Derek Chollet: Obviously the Persian gulf war in, you know, well 1990-91, after Saddam’s invasion of Kuwait and the 1991 war is important for two reasons. One is it shows the United States trying to use the U.N. as they believed it had been intended to be used, with the U.N. Security Council being the kind of forum through which we would be policing the world, or we and others would be policing the world, doing so by kicking Saddam out of Kuwait. You have to also understand the end of that war and how that war ended because it was, in many ways, foreshadowed the future. The war ends in March of 1991 and there’s a humanitarian crisis in northern Iraq and U.S. troops are sent to northern Iraq and occupy the territory of northern Iraq to try to protect the Kurds, and a whole host of U.N. Security Council sanctions come into play, get passed at that time in part of the war’s end, limiting Saddam’s ability to govern his own country and basically along those weapons programs, huge sanctions, and also again U.S. troops occupying northern Iraq, and in many ways that is the moment in which our entanglement with Iraq is sort of cemented, and that entanglement then lasts throughout the 1990s, through 9/11 and we’re still entangled with Iraq today. So it’s important to kind of see that. The beginning of the Iraq story is not a story that begins in 2003 with our invasion of Iraq or 2002 when Bush started to sort of beat the drums of war. The opening date is August of 1990, the day that Saddam invades Kuwait and the U.S. decides to stand against that invasion and get involved in solving that problem and that’s really the seeds of what has borne out over the years. Part of the story moving forward, it’s a story of campaigns. Again, it’s the intersection of politics and policy and campaigns are about drawing distinctions. One side tries to distinguish himself from the other. So I think understanding the campaigns as sort of hinge points or windows into which you can understand what was going on in the Democratic and Republican sides on foreign policy during these years is quite important, so of course the ’92 campaign between Clinton, Bush, and Ross Perot and the ’96 campaign between Dole, Clinton, and Ross Perot in the 2000 campaign between Gore, Bush, and Ralph Nader and sort of the windows that each of those candidacies give us into foreign policy during those years. In the early 1990s the events that are mainly these sort of so-called ethnic conflicts or humanitarian crises that crept up on us and really sort of dominated foreign policy. Rwanda, Somalia, Bosnia, Haiti, all of which are sort of negative in terms of the history of American foreign policy, you know the sort of bad stories. It’s an important subject in which we sort of come out of our shell, which is Bosnia, and then Dayton, we ended up in 1995 by ending the Bosnia war by negotiating Dayton Peace Accords. That was sort of a turning point for America and the world in that it was the first time Clinton had really gained confidence in the use of force and using American power with our friends but also not being afraid to go it alone, to try to do something that he thought was important and the success of that, I think, only helped as we moved throughout the ‘90s give Democrats more confidence when it came to using U.S. power in the world. I would also say in the early-to-mid ‘90s, these trade agreements, Bill Clinton’s efforts in ’93 to pass the NAFTA Agreement, the next year to pass the GATT Agreement, which created the WTO. These were huge efforts by the Clinton administration to make an important statement about America’s approach to the global economy and also to try to change the way we did things here at home. We’re still dealing with the legacies of that. Positive, I think, but also politically largely negative in some ways, at least on the Democratic side. Thinking more towards the late ‘90s, clearly 1998, Operation Desert Fox against Iraq, December of 1998, was the culmination of a struggle over several years with Iraq over weapons inspections and Saddam’s potential to develop weapons of mass destruction, I think we have a whole chapter of sort of in our book the details, the sort of struggle that Clinton had with Iraq throughout the 1990s leading up to 1998, and what is a little sobering in retrospect is sort of recounting the statements that many Clinton officials made at the time about the threat from Saddam and the potential he had to develop weapons of mass destruction and what America might have to do about that. There was very much a sense that at the end of Clinton’s term that Iraq was a piece of unfinished business and we describe in the book, we’re approaching that this moment a third Iraq handoff. The first handoff was between George H.W. Bush and Bill Clinton, where we were still engaged in Iraq in a serious way and it was sort of an unsatisfying handoff. The second handoff occurred in 2001 with Bill Clinton to George W. Bush, and Clinton told George W. Bush during the transition year that he regretted that he still hadn’t found a way to deal with Saddam. I mean, invasion was not on the table but he was frustrated, that this was a problem that he had to hand over to his successor and, of course, this January we’re approaching our third Iraq handoff. It’s a much more troubling and problematic handoff because of the fact we have 130,000 troops there, have lost so many lives, and it’s a much more harmful one and I think our hope is, just recounting this history, that the next handoff, you know, hopefully it’s eight years when Barack Obama hands off to somebody, that Iraq is not handed off again.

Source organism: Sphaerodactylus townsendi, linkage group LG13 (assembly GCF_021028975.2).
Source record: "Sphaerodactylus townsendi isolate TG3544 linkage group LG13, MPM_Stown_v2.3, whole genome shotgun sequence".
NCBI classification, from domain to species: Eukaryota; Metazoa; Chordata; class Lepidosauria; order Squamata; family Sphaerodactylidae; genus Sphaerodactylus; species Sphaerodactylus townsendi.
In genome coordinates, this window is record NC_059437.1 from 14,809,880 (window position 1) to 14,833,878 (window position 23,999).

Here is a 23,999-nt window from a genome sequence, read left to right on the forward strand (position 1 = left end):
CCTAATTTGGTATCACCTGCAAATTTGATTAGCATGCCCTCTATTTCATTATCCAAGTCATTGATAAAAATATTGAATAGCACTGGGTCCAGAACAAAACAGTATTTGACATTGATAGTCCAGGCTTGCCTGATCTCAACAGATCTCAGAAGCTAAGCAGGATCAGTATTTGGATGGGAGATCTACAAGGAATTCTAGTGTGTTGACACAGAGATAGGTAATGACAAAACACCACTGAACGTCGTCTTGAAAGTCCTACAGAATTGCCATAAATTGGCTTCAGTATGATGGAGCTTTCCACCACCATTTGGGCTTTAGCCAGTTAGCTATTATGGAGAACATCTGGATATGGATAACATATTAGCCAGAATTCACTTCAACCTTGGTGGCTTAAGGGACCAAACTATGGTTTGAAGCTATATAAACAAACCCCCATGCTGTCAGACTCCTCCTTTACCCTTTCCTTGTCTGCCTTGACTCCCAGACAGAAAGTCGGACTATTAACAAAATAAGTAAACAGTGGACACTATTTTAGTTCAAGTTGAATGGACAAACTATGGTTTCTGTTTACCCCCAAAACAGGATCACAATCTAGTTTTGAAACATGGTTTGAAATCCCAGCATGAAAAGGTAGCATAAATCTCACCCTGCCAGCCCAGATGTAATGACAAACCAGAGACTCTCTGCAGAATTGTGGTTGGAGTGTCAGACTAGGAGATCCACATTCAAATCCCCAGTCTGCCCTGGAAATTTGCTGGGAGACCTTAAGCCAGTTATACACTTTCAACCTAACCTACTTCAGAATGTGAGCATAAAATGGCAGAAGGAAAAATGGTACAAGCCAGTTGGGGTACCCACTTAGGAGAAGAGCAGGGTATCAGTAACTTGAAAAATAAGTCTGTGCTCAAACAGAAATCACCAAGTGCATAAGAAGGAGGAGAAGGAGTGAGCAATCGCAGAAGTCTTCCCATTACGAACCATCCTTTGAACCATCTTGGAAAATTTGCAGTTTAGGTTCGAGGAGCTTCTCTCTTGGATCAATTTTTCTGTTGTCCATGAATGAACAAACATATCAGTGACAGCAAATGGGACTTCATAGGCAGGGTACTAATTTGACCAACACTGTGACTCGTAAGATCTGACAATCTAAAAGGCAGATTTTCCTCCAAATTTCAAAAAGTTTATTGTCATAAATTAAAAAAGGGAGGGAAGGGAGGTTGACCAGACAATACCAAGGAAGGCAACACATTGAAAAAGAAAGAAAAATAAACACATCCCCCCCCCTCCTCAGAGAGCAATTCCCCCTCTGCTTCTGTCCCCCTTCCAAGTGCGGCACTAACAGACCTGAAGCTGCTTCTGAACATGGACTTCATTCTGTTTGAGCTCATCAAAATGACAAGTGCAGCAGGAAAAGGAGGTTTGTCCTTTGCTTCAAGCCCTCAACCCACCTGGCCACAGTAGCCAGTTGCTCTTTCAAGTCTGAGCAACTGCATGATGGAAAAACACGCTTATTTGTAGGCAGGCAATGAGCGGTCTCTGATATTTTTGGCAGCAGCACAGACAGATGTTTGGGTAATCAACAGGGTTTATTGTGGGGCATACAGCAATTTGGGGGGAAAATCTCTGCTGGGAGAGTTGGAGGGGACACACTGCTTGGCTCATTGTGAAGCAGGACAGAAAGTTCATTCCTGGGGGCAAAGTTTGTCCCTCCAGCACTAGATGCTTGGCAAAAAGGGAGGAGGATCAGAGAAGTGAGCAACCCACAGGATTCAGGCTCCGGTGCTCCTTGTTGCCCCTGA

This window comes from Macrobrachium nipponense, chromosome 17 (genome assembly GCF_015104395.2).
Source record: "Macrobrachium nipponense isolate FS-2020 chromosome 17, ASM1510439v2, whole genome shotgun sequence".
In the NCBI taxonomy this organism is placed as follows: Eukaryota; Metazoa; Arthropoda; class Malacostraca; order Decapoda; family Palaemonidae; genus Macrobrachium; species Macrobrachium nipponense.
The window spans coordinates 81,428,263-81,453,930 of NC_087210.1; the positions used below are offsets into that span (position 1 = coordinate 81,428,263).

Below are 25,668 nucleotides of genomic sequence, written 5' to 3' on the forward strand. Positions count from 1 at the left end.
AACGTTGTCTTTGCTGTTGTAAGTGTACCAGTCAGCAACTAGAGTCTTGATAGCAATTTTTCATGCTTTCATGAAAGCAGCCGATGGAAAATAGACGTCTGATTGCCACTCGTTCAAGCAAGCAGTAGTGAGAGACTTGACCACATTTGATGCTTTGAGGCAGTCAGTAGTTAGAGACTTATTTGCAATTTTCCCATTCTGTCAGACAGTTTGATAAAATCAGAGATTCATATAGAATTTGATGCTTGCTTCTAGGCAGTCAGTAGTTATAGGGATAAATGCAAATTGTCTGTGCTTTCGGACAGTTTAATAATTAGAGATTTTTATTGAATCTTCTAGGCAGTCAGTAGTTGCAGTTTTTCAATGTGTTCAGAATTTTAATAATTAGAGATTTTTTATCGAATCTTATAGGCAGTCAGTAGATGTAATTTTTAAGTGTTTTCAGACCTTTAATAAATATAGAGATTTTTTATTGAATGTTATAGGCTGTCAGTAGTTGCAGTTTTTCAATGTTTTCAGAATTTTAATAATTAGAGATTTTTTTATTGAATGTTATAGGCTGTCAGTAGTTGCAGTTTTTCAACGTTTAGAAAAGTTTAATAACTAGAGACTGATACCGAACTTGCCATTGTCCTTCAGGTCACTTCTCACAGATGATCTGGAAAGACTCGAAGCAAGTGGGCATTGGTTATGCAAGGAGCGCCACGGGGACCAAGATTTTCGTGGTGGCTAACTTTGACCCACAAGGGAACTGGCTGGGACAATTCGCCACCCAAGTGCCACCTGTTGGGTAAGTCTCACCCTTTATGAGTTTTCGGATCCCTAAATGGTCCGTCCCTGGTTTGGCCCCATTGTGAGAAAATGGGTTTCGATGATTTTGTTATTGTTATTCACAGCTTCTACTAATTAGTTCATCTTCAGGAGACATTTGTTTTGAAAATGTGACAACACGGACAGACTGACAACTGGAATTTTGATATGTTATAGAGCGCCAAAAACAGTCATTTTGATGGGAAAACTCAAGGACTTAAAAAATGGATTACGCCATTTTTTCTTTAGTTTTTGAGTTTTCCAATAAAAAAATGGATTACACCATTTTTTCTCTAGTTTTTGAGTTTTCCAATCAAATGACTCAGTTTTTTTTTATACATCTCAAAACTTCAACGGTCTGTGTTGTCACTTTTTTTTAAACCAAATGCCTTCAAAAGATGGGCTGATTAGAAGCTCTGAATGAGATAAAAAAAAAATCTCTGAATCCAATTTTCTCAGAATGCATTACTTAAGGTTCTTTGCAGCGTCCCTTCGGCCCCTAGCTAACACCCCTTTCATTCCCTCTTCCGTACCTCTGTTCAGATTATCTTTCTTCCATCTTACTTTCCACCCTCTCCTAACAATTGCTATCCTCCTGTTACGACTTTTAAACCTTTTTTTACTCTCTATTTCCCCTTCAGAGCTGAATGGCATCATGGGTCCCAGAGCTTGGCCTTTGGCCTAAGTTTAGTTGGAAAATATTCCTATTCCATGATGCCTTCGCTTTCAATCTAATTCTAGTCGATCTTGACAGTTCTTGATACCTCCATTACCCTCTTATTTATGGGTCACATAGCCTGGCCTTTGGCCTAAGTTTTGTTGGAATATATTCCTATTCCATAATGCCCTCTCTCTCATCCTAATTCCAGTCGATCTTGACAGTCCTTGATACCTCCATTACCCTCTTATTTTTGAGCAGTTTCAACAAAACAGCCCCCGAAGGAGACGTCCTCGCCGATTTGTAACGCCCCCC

Recorded on: July 8, 2008.